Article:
This week I’m covering basic initial planning and getting yourself started on the right track. You’ll find that I come back to these basic principles throughout the series because they truly were the basis of my wedding planning strategy. They affected each and every detail of my wedding, and ultimately determined our bottom line.
Prioritize and cut corners on the things that matter less to you.
When you first start planning, it can be overwhelming. There is so much to do. One of the most helpful tips I read in the beginning was, “Sit down and think about exactly what you want. Look at the big picture before you start planning.”
Many wedding planning magazines and websites urge you to think about everything you want so you won’t leave out any of the over-the-top fantasies you’ve always had about your wedding day. When I sat down to think about the big picture, I considered what was most important to me instead.
I considered doing a small affair with just immediate family in a casual setting, but I ultimately decided that I didn’t want to miss out on the basic traditions: the white dress, the floral bouquet, my best friend as my maid of honor, or having the people close to me beyond my immediate family present.
Once we had a list of what was absolutely most important to us, we started cutting out the things that didn’t matter so much. I didn’t need a huge, extravagant party with a DJ and dancing. I didn’t really want a sit-down dinner or a huge guest list. All of those things cost a lot of money, and many people think you have to have them just because most people do. But if it isn’t important to you, then it’s not worth spending all that money. If you figure out what matters most to you, you can spend more of your money on that stuff.
Keep your guest list short
This isn’t an option for everybody because it’s a tough thing to do. Ultimately, I felt that my wedding was a very personal thing, so I only wanted my closest friends and family to be there. Our guest list ended up being about 50 people.
Our small guest list saved us money in a lot of ways. We had a beautiful reception venue at an absurdly affordable price, but the catch was that the place only held 50 people with no room for dancing.
This worked for us because we didn’t want a lot of people there. If inviting your entire extended family is one of your priorities, you’ll have to cut corners elsewhere to make it work.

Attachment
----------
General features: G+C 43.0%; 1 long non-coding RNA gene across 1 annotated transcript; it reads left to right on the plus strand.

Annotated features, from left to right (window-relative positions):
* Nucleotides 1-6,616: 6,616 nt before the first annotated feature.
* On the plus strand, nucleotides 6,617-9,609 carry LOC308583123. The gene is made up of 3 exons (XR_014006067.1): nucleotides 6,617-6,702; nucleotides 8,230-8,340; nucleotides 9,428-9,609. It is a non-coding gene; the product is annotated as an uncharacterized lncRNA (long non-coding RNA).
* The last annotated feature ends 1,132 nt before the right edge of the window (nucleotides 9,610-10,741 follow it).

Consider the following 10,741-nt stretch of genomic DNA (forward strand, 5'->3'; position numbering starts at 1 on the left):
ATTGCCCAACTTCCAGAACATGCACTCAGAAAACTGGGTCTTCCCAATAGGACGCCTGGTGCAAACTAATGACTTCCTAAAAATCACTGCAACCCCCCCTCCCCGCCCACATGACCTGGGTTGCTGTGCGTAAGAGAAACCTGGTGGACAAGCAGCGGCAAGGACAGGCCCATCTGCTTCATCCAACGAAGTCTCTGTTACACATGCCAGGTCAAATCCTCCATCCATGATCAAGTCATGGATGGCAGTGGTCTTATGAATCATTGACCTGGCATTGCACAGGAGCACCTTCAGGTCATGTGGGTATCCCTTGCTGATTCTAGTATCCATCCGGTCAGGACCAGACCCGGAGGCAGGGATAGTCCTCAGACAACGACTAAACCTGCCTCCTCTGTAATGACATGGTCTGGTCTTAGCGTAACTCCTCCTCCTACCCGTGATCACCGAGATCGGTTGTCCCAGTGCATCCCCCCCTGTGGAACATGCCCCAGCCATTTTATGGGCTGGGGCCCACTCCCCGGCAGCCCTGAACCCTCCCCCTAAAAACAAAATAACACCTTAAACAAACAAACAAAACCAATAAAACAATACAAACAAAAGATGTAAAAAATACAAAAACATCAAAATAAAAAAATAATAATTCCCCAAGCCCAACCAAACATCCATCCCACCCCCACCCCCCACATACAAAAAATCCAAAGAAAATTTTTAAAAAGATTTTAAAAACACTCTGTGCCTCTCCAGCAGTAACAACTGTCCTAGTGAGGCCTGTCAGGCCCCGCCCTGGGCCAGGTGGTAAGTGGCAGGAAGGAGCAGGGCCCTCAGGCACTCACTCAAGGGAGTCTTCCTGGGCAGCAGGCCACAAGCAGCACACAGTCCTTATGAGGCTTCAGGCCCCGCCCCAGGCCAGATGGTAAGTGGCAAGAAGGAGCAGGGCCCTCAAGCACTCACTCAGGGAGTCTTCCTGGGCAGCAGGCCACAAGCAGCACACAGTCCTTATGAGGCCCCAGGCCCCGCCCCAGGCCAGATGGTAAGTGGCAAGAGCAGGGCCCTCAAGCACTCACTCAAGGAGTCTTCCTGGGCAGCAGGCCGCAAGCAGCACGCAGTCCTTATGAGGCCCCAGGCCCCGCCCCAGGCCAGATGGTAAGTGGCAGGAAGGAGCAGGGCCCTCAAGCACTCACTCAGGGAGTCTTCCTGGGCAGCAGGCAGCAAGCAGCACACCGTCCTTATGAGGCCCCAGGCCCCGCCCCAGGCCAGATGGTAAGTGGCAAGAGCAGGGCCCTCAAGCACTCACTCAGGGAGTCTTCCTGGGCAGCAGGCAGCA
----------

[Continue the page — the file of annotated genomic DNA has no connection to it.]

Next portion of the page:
Keep your attendant list short
Both my husband and I have known our best friends for many years. They were our college roommates, and we’ve known them since childhood. So it was very important to us to include them in our wedding. However, even though I have three sisters and a sister-in-law who I love very much, I just couldn’t do 5 attendants for each of us. It would have complicated the process of choosing their attire and inflated our flower costs.
We loved having two attendants. It made our best friends feel extra special, and it also made it a lot easier to plan for attire and buy flowers.
Do it yourself if you can.
This is the most obvious tip for planning a wedding on a small budget, but it bears repeating. If you can do it yourself, then it’ll probably cost you a lot less. We made our own invitations and favors, provided the music for our reception by creating a huge iPod playlist of our favorite songs, and made our own centerpieces for the tables.
Open a separate checking account for wedding funds and ONLY use that debit card when paying for wedding related things.
This final tip is about money management. Even when planning a frugal wedding, it’s easy to be swept away in the planning and spend more than you want. That’s why it’s important to keep the money that you’ve saved specifically for the wedding separate from your day-to-day living money and your regular savings.
We had a lot of money coming in from several different sources, including our own savings and contributions from our parents. To simplify things, I kept all of the wedding money in a separate wedding account with a debit card.
You could easily open an ING checking account for this purpose and earn a little interest in the months leading up to your wedding. Whatever works for you. I just know it would have been a lot more confusing to keep track of our budget and stay on track if our wedding funds were combined with our regular money.
Having a separate account also made it a lot less painful to make those big purchases. The money was there and it was set aside specifically for our wedding, so I didn’t even flinch when I had to spend large amounts of money for the big-ticket purchases like the reception food.
Come back next Wednesday for the second installment: cutting costs for the ceremony and reception!